Credit Suisse has cancelled the bonuses of its directors, slashed its dividend and announced the departure of two senior executives as the bank revealed £3.4bn in losses from the collapse of the Archegos investment fund.
The Swiss bank is reeling from heavy exposure to Archegos and the business bank Greensill, which had successive but unrelated financial blow-ups.
Archegos, a previously almost unknown US hedge fund, was forced to liquidate almost $20bn (£14bn) in assets in late March in a fire sale that reverberated around global markets. Greensill, a supply chainlender created by the Australian banker Lex Greensill, is in liquidation and mired in political scandal. Both caused heavy losses among banks that had backed them.
Credit Suisse on Tuesday reported losses of 4.4bn Swiss francs (£3.4bn) related to Archegos, and said it would provide an update on losses from four Greensill funds in a few days.
Brian Chin, the chief executive of Credit Suisse’s investment bank, and Lara Warner, the chief risk and compliance officer, will both step down from their roles, Credit Suisse announced.
Thomas Gottstein, the Credit Suisse chief executive, said the Archegos loss was “unacceptable” and acknowledged that it and Greensill had caused “significant concern”.
“Serious lessons will be learned,” he said. “Credit Suisse remains a formidable institution with a rich history.”
The Zürich-based bank said its board would not be receiving bonuses for the financial year to 1 April, and cut its dividend by two-thirds, from 0.29 to 0.10 Swiss francs per share. In a letter to shareholders setting out the measures, Urs Rohner, who has forfeited his fee of 1.5m Swiss francs (£1.2m), particularly emphasised the Archegos losses as the cause of the dividend cut.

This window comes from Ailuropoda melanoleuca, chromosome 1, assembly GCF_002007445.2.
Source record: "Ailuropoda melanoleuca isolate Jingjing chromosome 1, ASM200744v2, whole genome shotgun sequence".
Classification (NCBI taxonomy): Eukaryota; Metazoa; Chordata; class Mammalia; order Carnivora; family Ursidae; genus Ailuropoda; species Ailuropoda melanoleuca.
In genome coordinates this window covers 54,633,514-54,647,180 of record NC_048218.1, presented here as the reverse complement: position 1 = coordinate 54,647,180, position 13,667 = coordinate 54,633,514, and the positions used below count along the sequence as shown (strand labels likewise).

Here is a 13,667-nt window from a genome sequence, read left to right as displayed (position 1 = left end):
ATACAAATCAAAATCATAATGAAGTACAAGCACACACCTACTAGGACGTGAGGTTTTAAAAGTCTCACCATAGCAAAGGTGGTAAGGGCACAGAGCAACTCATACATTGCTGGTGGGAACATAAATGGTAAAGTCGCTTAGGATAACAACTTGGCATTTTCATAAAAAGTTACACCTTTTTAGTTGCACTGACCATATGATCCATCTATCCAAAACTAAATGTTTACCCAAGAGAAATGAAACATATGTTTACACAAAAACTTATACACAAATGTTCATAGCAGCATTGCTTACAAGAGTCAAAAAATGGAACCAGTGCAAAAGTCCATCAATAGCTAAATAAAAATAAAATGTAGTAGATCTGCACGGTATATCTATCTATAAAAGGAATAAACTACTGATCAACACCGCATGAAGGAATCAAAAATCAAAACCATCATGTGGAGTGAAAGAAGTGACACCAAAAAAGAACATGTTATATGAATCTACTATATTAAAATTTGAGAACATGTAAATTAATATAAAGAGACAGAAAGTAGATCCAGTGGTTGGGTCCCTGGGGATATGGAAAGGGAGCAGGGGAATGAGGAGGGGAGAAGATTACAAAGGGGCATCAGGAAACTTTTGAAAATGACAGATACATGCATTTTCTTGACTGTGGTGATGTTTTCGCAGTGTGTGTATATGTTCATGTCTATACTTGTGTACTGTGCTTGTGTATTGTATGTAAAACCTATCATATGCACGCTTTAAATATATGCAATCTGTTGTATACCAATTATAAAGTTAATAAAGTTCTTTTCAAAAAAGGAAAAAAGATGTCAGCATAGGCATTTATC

Credit Suisse also delayed a shareholder vote to confirm its board of directors.
The bank’s shares have fallen by 19% since 29 March, when the extent of the Archegos chaos became clear.
Archegos was a fund run by and managing the personal fortune of Bill Hwang, an investor who had built up large positions in companies worth billions of pounds, despite a previous insider trading conviction.
Credit Suisse’s investment bank under Chin acted as prime broker to Archegos funds, lending it large sums of money to allow it to build up bigger positions in the shareholdings of quoted companies. Hwang had placed big bets that certain stocks, including Chinese technology company Baidu and US media group ViacomCBS, would see their share prices rise. When the stocks fell, both Hwang and his lending banks suffered heavy losses.
Greensill collapsed after insurers and financial backers including Credit Suisse withdrew their support for its supply chain finance funds, which lent money against the promise of future income from unpaid invoices at customer businesses including the metals group GFG Alliance. Greensill was heavily exposed to GFG, whose trading was impacted by the Covid-19 pandemic.
Credit Suisse, whose high net worth clients invested their savings in backing bundles of Greensill loans, including funds lent to GFG, has turned to the courts to recover cash from both GFG businesses and Greensill’s administrators. GFG boss Sanjeev Gupta insists that GFG does not yet need to pay back billions of pounds lent by Greensill, and is scrambling to find a lenders to prevent the collapse of his steel companies.
Credit Suisse’s role at the centre of the two prominent collapses was the latest failure to shine a spotlight on potential problems with its risk management: it also faced losses from the Wirecard and Luckin Coffee scandals.